14. sprites: These huge electric discharges happen high above the storm clouds. Named after the sprite Puck from Shakespeare's A Midsummer's Night Dream Dream, they are triggered by positive cloud to ground lightning. They are reddish or blue-green in color, and are often seen in groups. (example in picture above)
  15. Blue jets: Jets generally come from the top of the cumulonimbus (thunder) cloud. Jets are brighter than sprites, and are blue (duh). Their shape is cone-like.
  16. Elves: these flattened glows are a couple hundred miles in diameter. Unlike sprites, elves are not just named so after a fantasy character. Elves stands for "Emissions of Light and Very Low Frequency Perturbations from Electromagnetic Pulse Sources"

Triggered Lightning


Lightning can be triggered by:
  • rocket launches
  • volcanoes
  • lasers


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Auroras


How it's formed


Auroras are caused when charged particles in the solar wind ionize the oxygen and nitrogen gases in the atmosphere. This process occurs in the ionosphere (we learned about this in the atmosphere unit) The color of the light depends on two things: the structure of the atom, and the energy of the particle that hit it originally.

...Solar Wind?


In the explanation above of how auroras are formed, it stated that the solar wind's particles add energy by colliding with other atoms. But what is the solar wind? The solar wind is created when atoms collide in the heat surrounding the sun. The newly formed particles are what make up the solar wind, and it also has its own magnetic field. Think back to previous science lessons. You might recall that the earth itself has a magnetic field around it, with a north and south pole (remember that compasses always point north? It's because of the magnetic field). This blocks a lot of the solar wind, however some does manage to get in at the poles.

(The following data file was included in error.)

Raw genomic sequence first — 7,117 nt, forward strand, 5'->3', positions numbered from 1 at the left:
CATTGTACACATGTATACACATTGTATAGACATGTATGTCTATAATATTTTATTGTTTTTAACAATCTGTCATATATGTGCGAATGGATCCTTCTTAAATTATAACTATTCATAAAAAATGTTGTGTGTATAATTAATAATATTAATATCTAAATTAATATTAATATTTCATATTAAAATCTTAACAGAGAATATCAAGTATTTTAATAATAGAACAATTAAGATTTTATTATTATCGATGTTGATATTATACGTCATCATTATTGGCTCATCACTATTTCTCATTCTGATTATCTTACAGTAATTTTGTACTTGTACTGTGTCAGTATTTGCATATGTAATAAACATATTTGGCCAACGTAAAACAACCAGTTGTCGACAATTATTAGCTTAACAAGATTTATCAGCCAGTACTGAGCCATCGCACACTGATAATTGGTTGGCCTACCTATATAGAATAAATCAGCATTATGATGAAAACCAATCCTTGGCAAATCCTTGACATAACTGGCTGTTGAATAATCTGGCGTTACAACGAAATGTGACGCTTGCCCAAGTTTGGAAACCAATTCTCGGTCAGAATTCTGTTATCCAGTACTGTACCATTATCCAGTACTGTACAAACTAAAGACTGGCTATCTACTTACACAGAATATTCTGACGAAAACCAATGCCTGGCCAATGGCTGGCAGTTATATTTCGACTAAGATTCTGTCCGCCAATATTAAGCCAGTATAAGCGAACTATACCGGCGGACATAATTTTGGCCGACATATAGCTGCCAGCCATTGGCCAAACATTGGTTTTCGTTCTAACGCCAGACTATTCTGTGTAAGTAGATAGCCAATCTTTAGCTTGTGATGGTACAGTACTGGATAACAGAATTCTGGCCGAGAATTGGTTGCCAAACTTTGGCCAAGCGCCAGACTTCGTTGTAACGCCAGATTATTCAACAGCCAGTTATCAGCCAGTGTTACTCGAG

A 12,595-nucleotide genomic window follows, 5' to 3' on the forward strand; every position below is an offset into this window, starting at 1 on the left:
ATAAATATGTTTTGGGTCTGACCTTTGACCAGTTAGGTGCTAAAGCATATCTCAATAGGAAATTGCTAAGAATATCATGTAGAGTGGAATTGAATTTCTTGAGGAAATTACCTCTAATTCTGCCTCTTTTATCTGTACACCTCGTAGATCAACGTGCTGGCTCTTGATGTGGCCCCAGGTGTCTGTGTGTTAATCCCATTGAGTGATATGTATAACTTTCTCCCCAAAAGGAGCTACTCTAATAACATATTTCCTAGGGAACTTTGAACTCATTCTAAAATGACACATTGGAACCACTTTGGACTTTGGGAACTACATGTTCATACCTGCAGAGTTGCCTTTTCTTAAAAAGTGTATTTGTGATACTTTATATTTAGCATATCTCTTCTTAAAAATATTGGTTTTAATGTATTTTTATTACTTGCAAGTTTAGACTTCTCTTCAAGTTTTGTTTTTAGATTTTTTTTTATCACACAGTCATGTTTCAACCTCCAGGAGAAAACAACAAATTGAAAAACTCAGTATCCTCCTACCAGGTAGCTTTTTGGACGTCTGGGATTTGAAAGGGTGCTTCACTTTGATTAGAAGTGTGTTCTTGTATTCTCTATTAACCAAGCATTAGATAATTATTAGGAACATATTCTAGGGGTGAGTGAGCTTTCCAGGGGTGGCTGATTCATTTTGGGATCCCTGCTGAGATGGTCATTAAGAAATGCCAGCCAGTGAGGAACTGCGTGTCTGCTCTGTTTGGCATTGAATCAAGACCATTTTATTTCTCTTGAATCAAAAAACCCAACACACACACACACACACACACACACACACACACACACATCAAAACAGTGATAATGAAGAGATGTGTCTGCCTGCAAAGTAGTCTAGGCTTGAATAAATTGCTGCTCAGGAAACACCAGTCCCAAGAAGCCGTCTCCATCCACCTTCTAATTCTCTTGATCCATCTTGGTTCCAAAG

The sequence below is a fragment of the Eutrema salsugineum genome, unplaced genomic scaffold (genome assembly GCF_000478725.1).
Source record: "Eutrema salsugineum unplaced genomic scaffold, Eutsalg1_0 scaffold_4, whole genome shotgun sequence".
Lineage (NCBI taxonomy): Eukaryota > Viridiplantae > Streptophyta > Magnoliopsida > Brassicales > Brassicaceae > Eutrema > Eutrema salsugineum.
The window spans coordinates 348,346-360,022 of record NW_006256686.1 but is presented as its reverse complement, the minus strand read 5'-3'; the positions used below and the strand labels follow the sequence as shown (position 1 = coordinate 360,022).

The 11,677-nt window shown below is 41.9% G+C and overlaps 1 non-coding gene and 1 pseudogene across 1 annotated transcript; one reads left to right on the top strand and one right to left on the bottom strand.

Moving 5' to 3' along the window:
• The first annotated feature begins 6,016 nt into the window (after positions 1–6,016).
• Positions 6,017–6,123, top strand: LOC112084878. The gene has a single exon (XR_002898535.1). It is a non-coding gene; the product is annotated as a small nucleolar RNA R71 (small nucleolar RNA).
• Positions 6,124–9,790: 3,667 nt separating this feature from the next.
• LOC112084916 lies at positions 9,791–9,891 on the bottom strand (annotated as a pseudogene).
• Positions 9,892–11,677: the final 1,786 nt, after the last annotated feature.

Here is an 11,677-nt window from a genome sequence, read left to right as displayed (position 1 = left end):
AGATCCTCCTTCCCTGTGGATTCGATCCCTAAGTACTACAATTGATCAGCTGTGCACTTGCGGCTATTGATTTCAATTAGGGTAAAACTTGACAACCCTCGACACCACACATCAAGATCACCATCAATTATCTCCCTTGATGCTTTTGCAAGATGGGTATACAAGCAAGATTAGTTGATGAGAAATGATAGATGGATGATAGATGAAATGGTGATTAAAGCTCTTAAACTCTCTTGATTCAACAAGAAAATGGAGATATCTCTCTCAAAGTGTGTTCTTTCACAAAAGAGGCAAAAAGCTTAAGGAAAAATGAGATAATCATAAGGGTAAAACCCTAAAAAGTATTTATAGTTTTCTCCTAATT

Types of aurora


Two classifications of aurora are the aurora borealis and the aurora australis. The difference between the two is that the aurora borealis occurs in the north, and the aurora australis forms in the south.

What's the best time to look at auroras?


A dark sky is perfect for viewing the aurora- so try to get far away from cities with many lights. In the Arctic and Antarctic, the best time is during the winter of the hemisphere you're in ( Northern hemisphere for Arctic, Southern for Antarctic). This is not because auroras form in seasons, but because of the dark skies. Another great time for viewing auroras would be during the spring and summer equinoxes.



References and Resources